Quick weatherproof camera box. - page 4 - Hotwire! Hardware Mods, Accessories and Insights - CHDK Forum

Quick weatherproof camera box.

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Offline ahull

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Re: Quick weatherproof camera box.
« Reply #30 on: 12 / August / 2013, 12:33:04 »
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The external triggers tend to be pulses. I need some sort of signal to keep the power on, until the camera has completed its task. I don't want the lights going out while we are in mid shot.
So you want to turn off the power supply as well as the camera then?  As mentioned above,  a CHDK script can turn the camera off on its own when its done shooting.

I appreciate that, however I want the camera to both keep the power on, and turn the power off. Only once it has performed its task, do I want it to turn the power off.

In other words, an external wakeup event turns on power (and therefore camera). The camera maintains power after the external event has finished. Camera does its stuff. Camera shuts down, power goes off.

The reasoning is this.. a  digital watch, PIR or pressure switch uses zero power (or more exactly, very little in the case of the PIR and watch, and none at all in the case of a pressure switch) and therefore if we only wake up the camera (by turning on its PSU, with the power switch on the camera held in with an elastic band) we only use main battery power for the limited time needed to complete our shooting sequence.
 
The camera must decide when to switch the PSU back off, otherwise this is not retriggerable, since it is the action of switching on the power that turns the camera back on. Only having CHDK shutting down wont work in this case, it actually has to power off, otherwise it wont automagically switch back on next time the wakeup event takes place. With the PSU switched off, we use zero battery power (except for the self discharge of the battery).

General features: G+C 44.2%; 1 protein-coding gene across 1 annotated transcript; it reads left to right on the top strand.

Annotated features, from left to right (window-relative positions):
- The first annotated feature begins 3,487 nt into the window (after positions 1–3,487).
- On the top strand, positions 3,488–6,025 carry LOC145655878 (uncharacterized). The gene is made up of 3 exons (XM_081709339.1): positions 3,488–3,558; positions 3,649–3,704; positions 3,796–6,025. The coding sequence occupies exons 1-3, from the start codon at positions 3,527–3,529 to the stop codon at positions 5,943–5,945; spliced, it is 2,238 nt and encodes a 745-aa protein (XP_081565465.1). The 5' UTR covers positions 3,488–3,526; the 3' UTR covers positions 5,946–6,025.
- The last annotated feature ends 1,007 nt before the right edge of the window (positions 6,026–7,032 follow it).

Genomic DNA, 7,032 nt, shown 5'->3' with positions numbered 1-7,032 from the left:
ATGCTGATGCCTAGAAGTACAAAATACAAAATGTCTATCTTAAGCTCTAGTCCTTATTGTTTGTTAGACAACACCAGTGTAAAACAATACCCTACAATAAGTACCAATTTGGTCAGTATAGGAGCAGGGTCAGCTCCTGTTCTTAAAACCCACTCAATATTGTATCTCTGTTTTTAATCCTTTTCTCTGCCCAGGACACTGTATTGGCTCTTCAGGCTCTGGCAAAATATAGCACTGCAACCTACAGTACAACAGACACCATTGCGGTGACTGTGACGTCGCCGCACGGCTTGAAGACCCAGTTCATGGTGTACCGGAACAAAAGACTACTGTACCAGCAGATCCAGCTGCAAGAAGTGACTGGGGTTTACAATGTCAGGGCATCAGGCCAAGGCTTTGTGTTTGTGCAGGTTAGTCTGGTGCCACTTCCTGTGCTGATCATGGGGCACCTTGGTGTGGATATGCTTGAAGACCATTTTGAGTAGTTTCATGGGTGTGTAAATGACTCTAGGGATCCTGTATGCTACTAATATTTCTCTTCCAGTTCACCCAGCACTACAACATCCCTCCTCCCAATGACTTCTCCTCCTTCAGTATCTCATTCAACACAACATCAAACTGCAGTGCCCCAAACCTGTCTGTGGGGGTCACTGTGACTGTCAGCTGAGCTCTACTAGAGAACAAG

Using this method, we should be able to shoot very long timelapses, or use CHDK for wildlife shooting, without the need for a huge battery.
« Last Edit: 12 / August / 2013, 15:35:19 by ahull »

Re: Quick weatherproof camera box.
« Reply #31 on: 12 / August / 2013, 14:08:35 »
Just in passing, I was testing an SX20is powered from an external source (6V battery, buck/boost converter).

I turned the camera off.

Fifteen seconds later it turned itself on !!!

Hmmm ............


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Offline ahull

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Re: Quick weatherproof camera box.
« Reply #32 on: 12 / August / 2013, 15:20:17 »
Just in passing, I was testing an SX20is powered from an external source (6V battery, buck/boost converter).

I turned the camera off.

Fifteen seconds later it turned itself on !!!

Hmmm ............

Does the SX20 IS turn on automatically when the buck converter is attached? It could be that there was a short brownout of the output of the buck converter, just enough to have the effect of powering off the camera and power it back on.

If the SX20 IS does not turn on automatically when power is applied, then this could be a similar scenario to "boosting" arcade games by briefly interrupting the mains power to them, and crashing them in interesting ways in order to try to get extra credits or engineer mode, not of course that I ever tried that sort of thing my youth ;).

Do not try this with modern arcade games folks, they probably have alarms fitted. Furthermore this is also a very neat way of buggering up the PSU or blowing the mains fuse  :blink:.
« Last Edit: 12 / August / 2013, 15:32:39 by ahull »